On the one hand, if you know “Happiness,” you can take pleasure in the way this movie subverts some of the characters and storylines that have been established earlier. But on the other hand, it can also make you more self-conscious of the ways in which things are being subverted.

I like to look at the film on its own terms, and that’s ultimately what it is — it’s its own movie, with its own life, and I think it has a very different feel from “Happiness.” It’s a more mournful film, and perhaps a less acid one.

07212010_lifeduringwartime1.jpgGiven the somewhat notorious reputation of “Happiness,” how hard was it to get the greenlight for a follow-up?

It took a long time to get this movie rolling. I was ready to shoot this a few years ago, but the financing fell apart, it came together, it fell apart. Ultimately, it’s about the economics of things rather than the subject matter or anything like that. It had, as a double-edged sword, the fact that it was a quasi-sequel — the advantage of familiarity, but then the stigma of that particular familiarity. So I think that kind of evened out there.

But it costs money to make these movies, and it’s certainly much grimmer today, much grimmer than ever before, it seems, to get a project like this together.

You’re obviously known for New Jersey stories. What drew you to shift some of “Life During Wartime”‘s action to Florida?

To me, South Florida, where it takes place, is a land where people like to go for a kind of tabula rasa, to reinvent and recreate their lives and erase the past. That’s where O.J. went after the trial. And I felt that lent itself perfectly to Trish, who goes there to forget the past, but of course is doomed by her failure to acknowledge the past, and how tragic the outcome is for how the ghosts of the past don’t let go of you.

Considering what happens to the characters in the film, do you think change is possible? Or does it depend on one’s capacity for introspection?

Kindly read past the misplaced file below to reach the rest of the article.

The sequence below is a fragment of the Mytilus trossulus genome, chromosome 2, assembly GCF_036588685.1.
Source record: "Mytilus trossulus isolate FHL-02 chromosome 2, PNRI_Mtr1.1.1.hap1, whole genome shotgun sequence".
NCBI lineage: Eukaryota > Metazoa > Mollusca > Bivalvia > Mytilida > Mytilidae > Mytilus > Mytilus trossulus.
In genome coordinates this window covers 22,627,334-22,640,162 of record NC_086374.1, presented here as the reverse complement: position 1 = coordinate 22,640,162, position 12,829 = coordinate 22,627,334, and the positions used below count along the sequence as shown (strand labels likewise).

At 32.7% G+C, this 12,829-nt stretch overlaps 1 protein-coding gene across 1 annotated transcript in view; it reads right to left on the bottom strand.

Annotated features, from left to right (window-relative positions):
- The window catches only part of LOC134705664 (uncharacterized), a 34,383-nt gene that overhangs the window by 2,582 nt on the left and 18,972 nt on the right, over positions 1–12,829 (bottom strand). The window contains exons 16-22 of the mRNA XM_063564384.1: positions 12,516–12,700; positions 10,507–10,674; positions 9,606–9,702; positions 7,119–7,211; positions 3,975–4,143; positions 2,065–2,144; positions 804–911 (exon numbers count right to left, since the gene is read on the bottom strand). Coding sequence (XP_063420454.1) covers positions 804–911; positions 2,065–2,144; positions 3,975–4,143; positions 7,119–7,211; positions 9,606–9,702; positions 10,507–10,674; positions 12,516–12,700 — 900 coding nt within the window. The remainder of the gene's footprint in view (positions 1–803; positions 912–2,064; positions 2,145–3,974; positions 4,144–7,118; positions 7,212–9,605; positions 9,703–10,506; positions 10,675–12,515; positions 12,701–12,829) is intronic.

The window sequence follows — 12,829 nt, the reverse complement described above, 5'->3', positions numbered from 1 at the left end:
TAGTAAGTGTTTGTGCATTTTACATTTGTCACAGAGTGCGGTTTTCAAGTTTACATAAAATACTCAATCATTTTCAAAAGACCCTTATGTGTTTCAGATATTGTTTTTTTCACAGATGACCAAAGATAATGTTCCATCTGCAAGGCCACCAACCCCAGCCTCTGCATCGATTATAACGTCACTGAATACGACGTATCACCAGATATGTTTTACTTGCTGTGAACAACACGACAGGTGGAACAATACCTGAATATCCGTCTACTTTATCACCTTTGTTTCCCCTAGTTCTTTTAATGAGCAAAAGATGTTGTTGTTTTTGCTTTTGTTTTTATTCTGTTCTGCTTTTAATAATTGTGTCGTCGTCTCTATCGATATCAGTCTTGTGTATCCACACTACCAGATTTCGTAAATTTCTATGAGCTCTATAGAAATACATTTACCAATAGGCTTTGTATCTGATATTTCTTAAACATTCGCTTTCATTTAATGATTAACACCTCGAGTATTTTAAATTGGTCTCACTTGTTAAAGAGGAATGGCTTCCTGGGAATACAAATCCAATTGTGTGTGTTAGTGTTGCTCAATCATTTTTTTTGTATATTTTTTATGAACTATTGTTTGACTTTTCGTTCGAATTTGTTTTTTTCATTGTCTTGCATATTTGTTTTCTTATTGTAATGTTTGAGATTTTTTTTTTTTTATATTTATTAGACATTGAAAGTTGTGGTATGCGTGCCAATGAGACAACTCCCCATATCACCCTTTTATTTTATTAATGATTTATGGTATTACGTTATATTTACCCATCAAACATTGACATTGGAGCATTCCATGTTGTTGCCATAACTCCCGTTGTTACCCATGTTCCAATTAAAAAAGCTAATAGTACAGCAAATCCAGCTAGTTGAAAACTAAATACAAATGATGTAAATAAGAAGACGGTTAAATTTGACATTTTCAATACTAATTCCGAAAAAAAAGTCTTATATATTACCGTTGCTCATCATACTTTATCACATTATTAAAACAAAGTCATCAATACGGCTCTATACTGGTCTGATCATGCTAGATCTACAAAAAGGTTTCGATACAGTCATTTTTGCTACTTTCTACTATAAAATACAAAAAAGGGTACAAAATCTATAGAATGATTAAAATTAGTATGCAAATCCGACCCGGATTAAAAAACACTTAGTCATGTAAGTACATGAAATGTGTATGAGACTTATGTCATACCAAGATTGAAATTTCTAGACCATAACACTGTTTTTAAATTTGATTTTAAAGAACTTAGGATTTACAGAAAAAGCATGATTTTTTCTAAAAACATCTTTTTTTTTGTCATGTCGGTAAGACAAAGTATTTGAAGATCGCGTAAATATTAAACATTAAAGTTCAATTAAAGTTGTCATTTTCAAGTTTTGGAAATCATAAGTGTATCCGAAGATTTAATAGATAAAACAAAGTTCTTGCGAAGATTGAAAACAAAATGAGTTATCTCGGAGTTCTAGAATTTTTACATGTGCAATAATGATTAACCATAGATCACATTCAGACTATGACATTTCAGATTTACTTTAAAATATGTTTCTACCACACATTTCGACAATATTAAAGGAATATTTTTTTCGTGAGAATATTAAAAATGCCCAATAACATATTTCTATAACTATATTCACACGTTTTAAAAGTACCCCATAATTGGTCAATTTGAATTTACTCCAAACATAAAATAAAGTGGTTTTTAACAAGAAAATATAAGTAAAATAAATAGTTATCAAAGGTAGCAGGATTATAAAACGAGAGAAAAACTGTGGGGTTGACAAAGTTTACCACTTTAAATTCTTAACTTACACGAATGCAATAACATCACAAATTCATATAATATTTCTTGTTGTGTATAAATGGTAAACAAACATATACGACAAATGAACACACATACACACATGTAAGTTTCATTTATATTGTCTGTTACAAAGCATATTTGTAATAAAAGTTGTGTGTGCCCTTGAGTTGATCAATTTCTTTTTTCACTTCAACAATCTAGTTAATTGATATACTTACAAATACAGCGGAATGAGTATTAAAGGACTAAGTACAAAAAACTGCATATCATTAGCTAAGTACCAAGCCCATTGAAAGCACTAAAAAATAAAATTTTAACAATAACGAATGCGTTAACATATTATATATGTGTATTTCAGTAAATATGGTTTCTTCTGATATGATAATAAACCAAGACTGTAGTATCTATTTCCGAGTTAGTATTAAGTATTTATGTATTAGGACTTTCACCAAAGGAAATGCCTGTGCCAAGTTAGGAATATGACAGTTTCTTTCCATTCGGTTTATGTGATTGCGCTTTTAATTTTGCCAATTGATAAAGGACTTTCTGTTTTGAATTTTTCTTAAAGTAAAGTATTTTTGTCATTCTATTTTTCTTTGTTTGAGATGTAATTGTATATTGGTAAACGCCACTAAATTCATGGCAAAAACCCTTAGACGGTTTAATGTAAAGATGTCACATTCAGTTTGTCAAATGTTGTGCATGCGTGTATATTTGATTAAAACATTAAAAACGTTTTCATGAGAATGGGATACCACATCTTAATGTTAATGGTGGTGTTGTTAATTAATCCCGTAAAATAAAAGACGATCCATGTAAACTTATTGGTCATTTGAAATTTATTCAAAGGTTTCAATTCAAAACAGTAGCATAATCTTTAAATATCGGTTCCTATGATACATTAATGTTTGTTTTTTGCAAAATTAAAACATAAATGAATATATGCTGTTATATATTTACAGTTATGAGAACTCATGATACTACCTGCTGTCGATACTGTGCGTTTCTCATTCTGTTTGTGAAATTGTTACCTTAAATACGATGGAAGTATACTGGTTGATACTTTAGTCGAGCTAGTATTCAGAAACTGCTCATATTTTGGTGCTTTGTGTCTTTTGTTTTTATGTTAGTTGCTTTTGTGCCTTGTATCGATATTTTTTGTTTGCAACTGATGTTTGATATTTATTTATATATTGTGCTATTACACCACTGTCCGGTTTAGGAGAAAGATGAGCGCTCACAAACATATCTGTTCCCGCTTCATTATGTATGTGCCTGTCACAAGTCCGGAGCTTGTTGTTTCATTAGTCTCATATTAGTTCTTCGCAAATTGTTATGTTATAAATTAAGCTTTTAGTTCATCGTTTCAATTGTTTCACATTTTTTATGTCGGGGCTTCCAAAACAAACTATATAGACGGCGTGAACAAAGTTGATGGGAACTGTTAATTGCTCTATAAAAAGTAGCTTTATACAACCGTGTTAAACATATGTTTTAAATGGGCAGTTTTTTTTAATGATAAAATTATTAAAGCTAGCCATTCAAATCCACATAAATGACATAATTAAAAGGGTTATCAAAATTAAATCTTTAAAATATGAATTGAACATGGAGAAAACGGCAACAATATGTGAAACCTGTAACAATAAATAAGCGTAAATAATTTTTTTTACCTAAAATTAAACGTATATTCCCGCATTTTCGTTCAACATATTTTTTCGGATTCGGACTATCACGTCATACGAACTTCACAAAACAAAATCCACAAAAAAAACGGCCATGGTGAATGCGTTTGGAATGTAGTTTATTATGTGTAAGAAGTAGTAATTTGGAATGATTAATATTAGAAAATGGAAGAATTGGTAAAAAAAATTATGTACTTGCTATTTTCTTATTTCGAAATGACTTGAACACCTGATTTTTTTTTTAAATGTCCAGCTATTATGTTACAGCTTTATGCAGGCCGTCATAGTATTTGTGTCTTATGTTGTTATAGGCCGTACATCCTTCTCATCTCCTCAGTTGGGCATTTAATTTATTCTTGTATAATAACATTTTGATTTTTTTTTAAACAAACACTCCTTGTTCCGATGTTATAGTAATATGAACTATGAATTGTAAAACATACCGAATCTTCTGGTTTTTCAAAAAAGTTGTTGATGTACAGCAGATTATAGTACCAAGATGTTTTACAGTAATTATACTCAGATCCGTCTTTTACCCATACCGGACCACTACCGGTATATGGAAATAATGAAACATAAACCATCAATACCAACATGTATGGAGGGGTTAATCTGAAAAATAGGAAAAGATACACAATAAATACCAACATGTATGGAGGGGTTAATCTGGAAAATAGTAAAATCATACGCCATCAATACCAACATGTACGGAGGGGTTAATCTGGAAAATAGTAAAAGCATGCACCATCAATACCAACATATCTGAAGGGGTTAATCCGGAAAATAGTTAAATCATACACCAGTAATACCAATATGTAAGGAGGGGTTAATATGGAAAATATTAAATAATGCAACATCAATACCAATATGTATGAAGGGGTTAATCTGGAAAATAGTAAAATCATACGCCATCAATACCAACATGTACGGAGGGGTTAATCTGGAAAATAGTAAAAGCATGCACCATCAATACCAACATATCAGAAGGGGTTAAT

Change — it’s always happening, and not happening.

“Life During Wartime” opens in New York, Los Angeles and will be available on VOD on July 23rd.

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The Best Of The Last

Portlandia Goes Out With A Bang

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The end is near. In mere days Portlandia wraps up its final season, and oh what a season it’s been. Lucky for you, you can watch the entire season right now right here and on the IFC app, including this free episode courtesy of Subaru.

But now, let’s take a moment to look back at some of the new classics Fred and Carrie have so thoughtfully bestowed upon us. (We’ll be looking back through tear-blurred eyes, but you do you.)

Couples Dinner

It’s not that being single sucks, it’s that you suck if you’re single.

Cancel it!

A sketch for anyone who has cancelled more appointments than they’ve kept. Which is everyone.

Forgotten America

This one’s a “Serial” killer…everything both right and wrong about true crime podcasts.

Wedding Planners

The only bad wedding is a boring wedding.

Disaster Hut

It’s only the end of the world if your doomsday kit doesn’t include rosé.

Catch up on Portlandia’s final episodes on demand and at

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The New Portlandia Webseries Is Going Your Way

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Carrie and Fred understand that although we have so much in common, we’re each so beautifully unique and different. To help us navigate those differences, Portlandia has found an easy and honest way to embrace our special selves in the form of a progressive new traffic system: a specific lane for every kind of driver. It’s all in honor of the show’s 8th and final season, and it’s all presented by Subaru.

Ready to find out who you really are? Match your personality to a lane and hop on the expressway to self-understanding.

Lane 10: Trucks Piled With Junk

Your junk is falling out of your trunk. Shake a tail light, people — this lane is for you.

Lane 33: Twins

You’re like a Gemini, but waaaay more pedestrian. Maybe you and a friend just wear the same outfits a lot. Who cares, it’s just twinning enough to make you feel special.

Lane 27: Broken Windows

Bad luck follows you around and everyone knows it. Your proverbial seat is always damp from proverbial rain. Is this the universe telling you to swallow your pride? Yes.

Lane 69: Filthy Cars

You’re all about convenience. Getting your car washed while you drive is a no-brainer.

Lane 43: Newly Divorced Singles

It’s been a while since you’ve driven alone, and you don’t know the rules of the road anymore. What’s too fast? What’s too slow? Are you sending the right signals? Don’t worry, the breakdown lane is nearby if you need it.

Still can’t find a lane to match your personality? Check out all the videos here. And see the final season of Portlandia this spring on IFC.

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Last-Minute Holiday Gift Guide

Hits from the '80s are on repeat all Christmas Eve and Day on IFC.

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GIFs via Giphy, Photos via The Everett Collection